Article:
Excellent Training is a Hallmark of NLADA's Service to the Equal Justice
Understanding and meeting the training needs of equal justice advocates and
staff at every level of the legal aid system is an NLADA priority. NLADA offers
at least four national training conferences each year to the civil legal aid
community, and we support and promote state-based and regional training
But NLADA does more than just provide training. We are leading the
development of a national training infrastructure that will help to ensure
that advocates at all levels of experience obtain the skills and substantive
knowledge needed to provide the best possible service to their clients.
NLADA Civil Training Events
As part of its commitment to provide opportunities for equal justice advocates
and staff to continually learn from nationally recognized experts and from
each other NLADA offers several national training conferences. Often these
conferences are collaborative efforts with other leading national organizations.
- Each spring, the NLADA joins with the ABA to sponsor the
Equal Justice Conference for advocates from across the many sectors of the equal justice
- NLADA hosts the Substantive Law Conference, the legal aid community's premiere national
poverty law training.
- NLADA hosts the
Litigation and Advocacy Directors Conference for advocacy leaders and managers.
- The nation's leading summit and training conference for equal
justice advocates is the NLADA Annual Conference.
Web-based Training Opportunities
In addition to hosting conferences and
in-person training events, NLADA is exploring delivering training through
other mediums, like the internet. Through NLADA's partnership with the
Practicing Law Institute (PLI), NLADA has taken the first step toward making
the legal services community available on line. At the 2000 Substantive Law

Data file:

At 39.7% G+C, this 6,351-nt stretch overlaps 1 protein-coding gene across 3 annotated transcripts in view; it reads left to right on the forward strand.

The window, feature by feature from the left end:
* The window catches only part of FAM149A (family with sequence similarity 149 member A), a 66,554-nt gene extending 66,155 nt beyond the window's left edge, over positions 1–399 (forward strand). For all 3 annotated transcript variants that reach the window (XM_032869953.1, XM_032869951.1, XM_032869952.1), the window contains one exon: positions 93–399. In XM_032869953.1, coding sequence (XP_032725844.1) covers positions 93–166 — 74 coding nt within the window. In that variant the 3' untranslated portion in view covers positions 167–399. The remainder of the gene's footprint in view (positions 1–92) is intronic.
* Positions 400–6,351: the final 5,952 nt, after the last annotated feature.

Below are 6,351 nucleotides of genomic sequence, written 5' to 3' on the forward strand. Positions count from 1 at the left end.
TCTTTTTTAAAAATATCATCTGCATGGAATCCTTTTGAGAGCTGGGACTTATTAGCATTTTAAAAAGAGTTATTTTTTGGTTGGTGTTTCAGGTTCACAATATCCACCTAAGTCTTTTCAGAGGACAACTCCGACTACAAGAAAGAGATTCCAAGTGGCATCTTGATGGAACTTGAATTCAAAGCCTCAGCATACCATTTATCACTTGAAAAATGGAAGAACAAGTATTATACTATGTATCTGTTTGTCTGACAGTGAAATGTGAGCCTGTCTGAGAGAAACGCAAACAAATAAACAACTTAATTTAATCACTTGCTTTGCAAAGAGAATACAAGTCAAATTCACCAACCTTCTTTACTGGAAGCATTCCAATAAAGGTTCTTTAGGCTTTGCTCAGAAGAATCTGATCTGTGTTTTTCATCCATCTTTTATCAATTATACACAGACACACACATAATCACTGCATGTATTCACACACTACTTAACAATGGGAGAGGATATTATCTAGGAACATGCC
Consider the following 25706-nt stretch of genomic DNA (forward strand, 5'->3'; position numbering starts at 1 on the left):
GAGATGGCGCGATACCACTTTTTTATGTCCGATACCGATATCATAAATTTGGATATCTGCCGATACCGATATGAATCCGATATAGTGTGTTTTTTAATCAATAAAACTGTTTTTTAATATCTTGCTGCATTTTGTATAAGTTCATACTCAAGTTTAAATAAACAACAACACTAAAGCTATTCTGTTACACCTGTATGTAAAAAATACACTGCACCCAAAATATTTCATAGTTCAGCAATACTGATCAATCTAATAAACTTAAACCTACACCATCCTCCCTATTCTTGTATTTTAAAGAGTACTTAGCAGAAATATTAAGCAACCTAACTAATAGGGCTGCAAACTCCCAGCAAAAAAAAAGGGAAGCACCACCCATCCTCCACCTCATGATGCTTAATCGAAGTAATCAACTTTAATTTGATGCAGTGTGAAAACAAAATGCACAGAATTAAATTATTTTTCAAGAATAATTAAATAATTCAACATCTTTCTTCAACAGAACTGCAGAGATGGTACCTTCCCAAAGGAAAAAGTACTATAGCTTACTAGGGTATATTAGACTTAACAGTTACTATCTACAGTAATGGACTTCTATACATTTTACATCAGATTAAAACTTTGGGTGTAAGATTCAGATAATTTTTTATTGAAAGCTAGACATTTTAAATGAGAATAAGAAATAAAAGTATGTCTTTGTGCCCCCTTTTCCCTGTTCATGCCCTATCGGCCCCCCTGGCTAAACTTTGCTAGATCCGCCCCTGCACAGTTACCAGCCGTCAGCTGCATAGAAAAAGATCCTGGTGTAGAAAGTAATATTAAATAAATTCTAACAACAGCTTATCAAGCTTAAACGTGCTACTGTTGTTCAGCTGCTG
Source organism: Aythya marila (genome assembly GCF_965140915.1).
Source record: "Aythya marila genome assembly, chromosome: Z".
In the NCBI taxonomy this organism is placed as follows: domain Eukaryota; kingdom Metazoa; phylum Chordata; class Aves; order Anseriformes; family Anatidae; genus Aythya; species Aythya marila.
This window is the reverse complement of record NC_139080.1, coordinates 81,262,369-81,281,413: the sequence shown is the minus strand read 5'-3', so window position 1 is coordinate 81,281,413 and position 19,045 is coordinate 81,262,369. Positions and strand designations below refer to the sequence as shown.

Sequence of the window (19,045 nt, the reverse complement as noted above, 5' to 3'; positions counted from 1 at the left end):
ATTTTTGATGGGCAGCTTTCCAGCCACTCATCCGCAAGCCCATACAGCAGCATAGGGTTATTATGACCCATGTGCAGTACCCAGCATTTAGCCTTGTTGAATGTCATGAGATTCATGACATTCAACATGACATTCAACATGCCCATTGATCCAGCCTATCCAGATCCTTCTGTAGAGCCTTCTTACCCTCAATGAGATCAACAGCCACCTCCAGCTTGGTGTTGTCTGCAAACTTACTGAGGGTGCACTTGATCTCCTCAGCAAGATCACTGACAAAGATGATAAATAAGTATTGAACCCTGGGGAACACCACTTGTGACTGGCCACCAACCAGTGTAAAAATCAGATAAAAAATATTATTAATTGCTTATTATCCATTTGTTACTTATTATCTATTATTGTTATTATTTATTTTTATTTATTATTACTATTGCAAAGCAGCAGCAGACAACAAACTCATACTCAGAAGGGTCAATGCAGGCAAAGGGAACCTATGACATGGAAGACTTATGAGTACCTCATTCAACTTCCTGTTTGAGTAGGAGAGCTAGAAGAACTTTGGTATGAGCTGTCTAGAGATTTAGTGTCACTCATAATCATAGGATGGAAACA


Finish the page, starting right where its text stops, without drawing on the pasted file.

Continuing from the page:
Conference, NLADA taped a session entitled "Bridging the Digital Divide" which
can be viewed at PLI's Web site.
View the session
(Note: you will need to select the session entitled, "National Legal Aid & Defender Association.")
While at PLI's site, you may also want to review the session on the Homeless Advocacy Project of the Volunteer Legal
Services Program of the Bar Association of San Francisco. Please give us some feedback
on how we can best utilize this partnership with PLI and what kind of training is best suited to internet presentation.
Building a National Training Infrastructure
In 1997, NLADA and the Center for Law and Social Policy (CLASP) launched a joint
project, The Project for the Future of Equal Justice (the Project),
to expand and strengthen the
nationwide partnership of responsibility for equal justice and to promote the
development in every state of a comprehensive and integrated equal justice
system. Funded by the Open Society Institute and Ford Foundation, one of the
primary initiatives of the Project was to examine and rethink the role of
training in the legal services community. As part of this initiative, the
Project formed an advisory committee comprised of equal justice advocates,
funders and bar leaders from across the country who set priorities to promote
life long-learning, while highlighting the need to establish a national training
NLADA has adopted the priorities suggested by the Project's advisory
committee. (Read a summary of these recommended priorities). The Association is working with the equal justice community
to build a national training infrastructure by maintaining a national training calendar(click on the link on the left)
to promote and facilitate the ongoing training initiatives of the equal justice community;
partnering with several other national organizations to provide high-quality training opportunities; and supporting and
promoting state-based and regional training efforts and capacities.
For more information on the training infrastructure in legal services, you may
want to review the discussion paper, Training Infrastructure For The
Future Of Equal Justice.
Legal Services Training Report
During the summer of 1998, the Project produced a paper examining the current training
infrastructure in legal
services. The ideas developed by the paper are still very current and largely unrealized.
Follow this link to download the .pdf report:
Training Infrastructure for the Future of Equal Justice
(pdf, 227 Kb)